I watched the video. It is indeed very interesting. I'm not a climate scientist, so I recognize I'm not qualified to referee the argument about global warming. But I don't need to. My son is a US Marine, and I haven't forgotten 9-11. So for personal reasons I want to save oil whether it's peaking or not, and whether CO2 causes global warming or not. Energy security crazies (like me) and global warming crazies may have very different political views, but our answers to some questions are the same.


Has anybody compared this to the hydraulic hybrids(yes I know, hydraulic/nitrogen hybrids)that UPS is testing? I believe that was quoted as having a higher wheel to pressure tank to wheel efficiency. They both seemed to be aimed at the same target, heavy duty commercial vehicles that operate in a stop and go driving pattern. Oh well test them both out and see which one comes out on top.



I veiwed the video. Very interesting. The experts involved in the video lent a great deal of credibility. They did an impressive job of putting the whole movement in context.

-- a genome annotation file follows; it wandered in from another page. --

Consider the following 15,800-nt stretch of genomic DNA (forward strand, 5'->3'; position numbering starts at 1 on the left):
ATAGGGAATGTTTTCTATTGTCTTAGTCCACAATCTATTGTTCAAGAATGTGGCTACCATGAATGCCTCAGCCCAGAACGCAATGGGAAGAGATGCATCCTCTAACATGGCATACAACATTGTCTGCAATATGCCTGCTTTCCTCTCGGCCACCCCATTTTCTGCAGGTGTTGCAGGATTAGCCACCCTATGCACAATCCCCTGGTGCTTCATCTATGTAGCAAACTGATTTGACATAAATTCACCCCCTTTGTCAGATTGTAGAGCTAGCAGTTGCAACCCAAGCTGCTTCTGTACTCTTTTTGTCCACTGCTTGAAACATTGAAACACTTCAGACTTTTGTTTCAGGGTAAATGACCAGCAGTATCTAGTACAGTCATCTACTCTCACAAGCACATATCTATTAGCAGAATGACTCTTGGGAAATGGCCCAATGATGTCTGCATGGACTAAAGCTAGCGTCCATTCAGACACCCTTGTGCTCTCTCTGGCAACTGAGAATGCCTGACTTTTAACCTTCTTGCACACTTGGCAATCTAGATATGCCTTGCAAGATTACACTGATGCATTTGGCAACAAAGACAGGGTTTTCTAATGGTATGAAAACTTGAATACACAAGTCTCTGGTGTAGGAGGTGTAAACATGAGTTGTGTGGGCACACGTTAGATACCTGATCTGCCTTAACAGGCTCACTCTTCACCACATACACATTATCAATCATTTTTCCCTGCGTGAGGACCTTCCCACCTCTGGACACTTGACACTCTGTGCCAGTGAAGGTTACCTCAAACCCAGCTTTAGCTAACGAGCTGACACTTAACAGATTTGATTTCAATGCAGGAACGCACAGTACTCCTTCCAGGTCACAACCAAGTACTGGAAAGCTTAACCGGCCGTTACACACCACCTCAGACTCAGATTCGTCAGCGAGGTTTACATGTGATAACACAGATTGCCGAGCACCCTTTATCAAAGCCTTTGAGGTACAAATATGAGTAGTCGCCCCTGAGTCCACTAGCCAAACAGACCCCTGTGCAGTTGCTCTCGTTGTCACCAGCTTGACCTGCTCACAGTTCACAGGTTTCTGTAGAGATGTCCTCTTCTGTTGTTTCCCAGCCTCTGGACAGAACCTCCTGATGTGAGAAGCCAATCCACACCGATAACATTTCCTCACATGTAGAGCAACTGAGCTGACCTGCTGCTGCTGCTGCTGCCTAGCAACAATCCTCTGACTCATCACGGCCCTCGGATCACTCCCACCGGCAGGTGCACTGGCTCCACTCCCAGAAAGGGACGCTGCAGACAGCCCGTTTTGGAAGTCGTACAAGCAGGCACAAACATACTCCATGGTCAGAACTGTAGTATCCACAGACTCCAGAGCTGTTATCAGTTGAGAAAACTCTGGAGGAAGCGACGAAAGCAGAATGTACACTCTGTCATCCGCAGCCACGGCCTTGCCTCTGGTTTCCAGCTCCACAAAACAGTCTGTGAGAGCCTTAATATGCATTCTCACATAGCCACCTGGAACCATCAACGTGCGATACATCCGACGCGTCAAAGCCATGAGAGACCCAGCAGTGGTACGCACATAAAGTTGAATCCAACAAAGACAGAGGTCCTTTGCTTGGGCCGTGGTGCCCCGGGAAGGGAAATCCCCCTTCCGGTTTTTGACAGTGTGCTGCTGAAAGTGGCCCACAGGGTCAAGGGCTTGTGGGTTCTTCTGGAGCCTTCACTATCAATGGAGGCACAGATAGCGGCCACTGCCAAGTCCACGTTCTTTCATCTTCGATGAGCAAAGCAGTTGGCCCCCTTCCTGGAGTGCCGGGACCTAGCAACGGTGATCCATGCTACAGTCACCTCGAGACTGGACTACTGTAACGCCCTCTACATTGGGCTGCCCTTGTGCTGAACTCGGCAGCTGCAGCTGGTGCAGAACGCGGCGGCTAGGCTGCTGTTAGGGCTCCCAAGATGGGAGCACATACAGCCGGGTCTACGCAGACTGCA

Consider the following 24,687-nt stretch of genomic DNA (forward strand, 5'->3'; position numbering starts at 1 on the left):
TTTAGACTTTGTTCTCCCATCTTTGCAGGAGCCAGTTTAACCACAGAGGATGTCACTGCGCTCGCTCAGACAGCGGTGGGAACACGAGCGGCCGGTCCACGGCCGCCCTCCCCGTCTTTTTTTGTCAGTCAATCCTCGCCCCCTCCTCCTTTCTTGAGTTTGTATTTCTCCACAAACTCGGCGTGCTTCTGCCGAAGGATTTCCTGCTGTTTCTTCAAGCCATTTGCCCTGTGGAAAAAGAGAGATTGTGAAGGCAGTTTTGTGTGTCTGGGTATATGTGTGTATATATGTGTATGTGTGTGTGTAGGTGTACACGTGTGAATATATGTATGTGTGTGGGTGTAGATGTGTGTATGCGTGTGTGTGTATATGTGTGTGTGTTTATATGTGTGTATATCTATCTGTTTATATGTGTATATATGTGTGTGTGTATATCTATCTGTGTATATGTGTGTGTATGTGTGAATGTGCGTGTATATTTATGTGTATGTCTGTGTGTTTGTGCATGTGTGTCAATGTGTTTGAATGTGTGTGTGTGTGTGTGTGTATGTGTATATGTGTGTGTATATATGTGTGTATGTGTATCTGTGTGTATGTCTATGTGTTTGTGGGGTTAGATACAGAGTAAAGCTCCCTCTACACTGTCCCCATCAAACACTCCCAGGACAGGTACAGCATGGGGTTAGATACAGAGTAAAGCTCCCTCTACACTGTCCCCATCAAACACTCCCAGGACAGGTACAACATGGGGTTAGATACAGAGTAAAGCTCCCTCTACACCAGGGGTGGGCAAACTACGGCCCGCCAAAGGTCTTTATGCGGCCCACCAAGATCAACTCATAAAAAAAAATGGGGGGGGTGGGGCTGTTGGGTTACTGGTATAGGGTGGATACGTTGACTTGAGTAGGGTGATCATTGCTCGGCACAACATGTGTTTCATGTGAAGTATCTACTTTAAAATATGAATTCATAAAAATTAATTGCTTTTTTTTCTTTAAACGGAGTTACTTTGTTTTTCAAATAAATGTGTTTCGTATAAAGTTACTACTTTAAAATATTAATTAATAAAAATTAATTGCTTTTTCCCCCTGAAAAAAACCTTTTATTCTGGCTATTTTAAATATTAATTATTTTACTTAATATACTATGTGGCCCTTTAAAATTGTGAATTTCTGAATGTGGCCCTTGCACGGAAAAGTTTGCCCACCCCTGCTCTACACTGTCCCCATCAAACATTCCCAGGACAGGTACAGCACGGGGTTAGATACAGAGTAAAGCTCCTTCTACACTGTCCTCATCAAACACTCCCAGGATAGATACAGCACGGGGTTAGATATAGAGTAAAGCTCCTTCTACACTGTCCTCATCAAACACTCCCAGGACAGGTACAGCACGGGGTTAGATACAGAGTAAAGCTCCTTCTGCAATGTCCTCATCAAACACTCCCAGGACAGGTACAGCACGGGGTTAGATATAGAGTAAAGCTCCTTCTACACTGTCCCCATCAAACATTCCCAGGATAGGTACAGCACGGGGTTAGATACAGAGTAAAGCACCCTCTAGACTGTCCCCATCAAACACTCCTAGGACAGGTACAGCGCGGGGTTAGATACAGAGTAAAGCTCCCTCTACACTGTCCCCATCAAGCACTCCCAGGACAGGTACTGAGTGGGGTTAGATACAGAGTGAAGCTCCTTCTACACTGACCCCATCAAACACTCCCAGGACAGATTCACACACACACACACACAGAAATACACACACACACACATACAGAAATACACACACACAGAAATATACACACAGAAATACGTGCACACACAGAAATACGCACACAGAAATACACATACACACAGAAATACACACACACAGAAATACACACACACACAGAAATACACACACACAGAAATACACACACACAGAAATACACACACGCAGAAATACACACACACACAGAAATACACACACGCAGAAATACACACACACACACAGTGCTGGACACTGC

Supercaps are no competitor to batteries, rather complement to adsorb high currents associated with regenerative braking, prolonging battery life. From all batteries Altair Nanosafe is the last to benefit from this combination.

Maxwell supercaps are extensively used in leveling-off surges in wind turbines, as emergency energy storage in smart electricity meters, and as initial (7 seconds) power supply in un-interrupted power supply systems – before diesel generator kicks-in, and many other applications. Also supercaps are considered as the only viable option for heavy-duty hybrid vehicles, like 18-wheelers.


I believe that your estimation is a little bit on pessimistic side: regenerative braking efficiency around 50% is reported for Toyota Prius, heavy-duty supercap systems should perform better. Oshkosh Truck series hybrid military truck eliminates transmission, transfer case, driveshafts, and claims 40% improvement in fuel efficiency:


I have read a lot of comments on Swindle documentary, including from some scientists, and the only factual mistake they found is overestimation of CO2 emissions from volcanoes (political staff aside). Everything else is correct. BTW, there is another nice piece, current Congress testimony of President of Czech Republic Vaclav Klaus: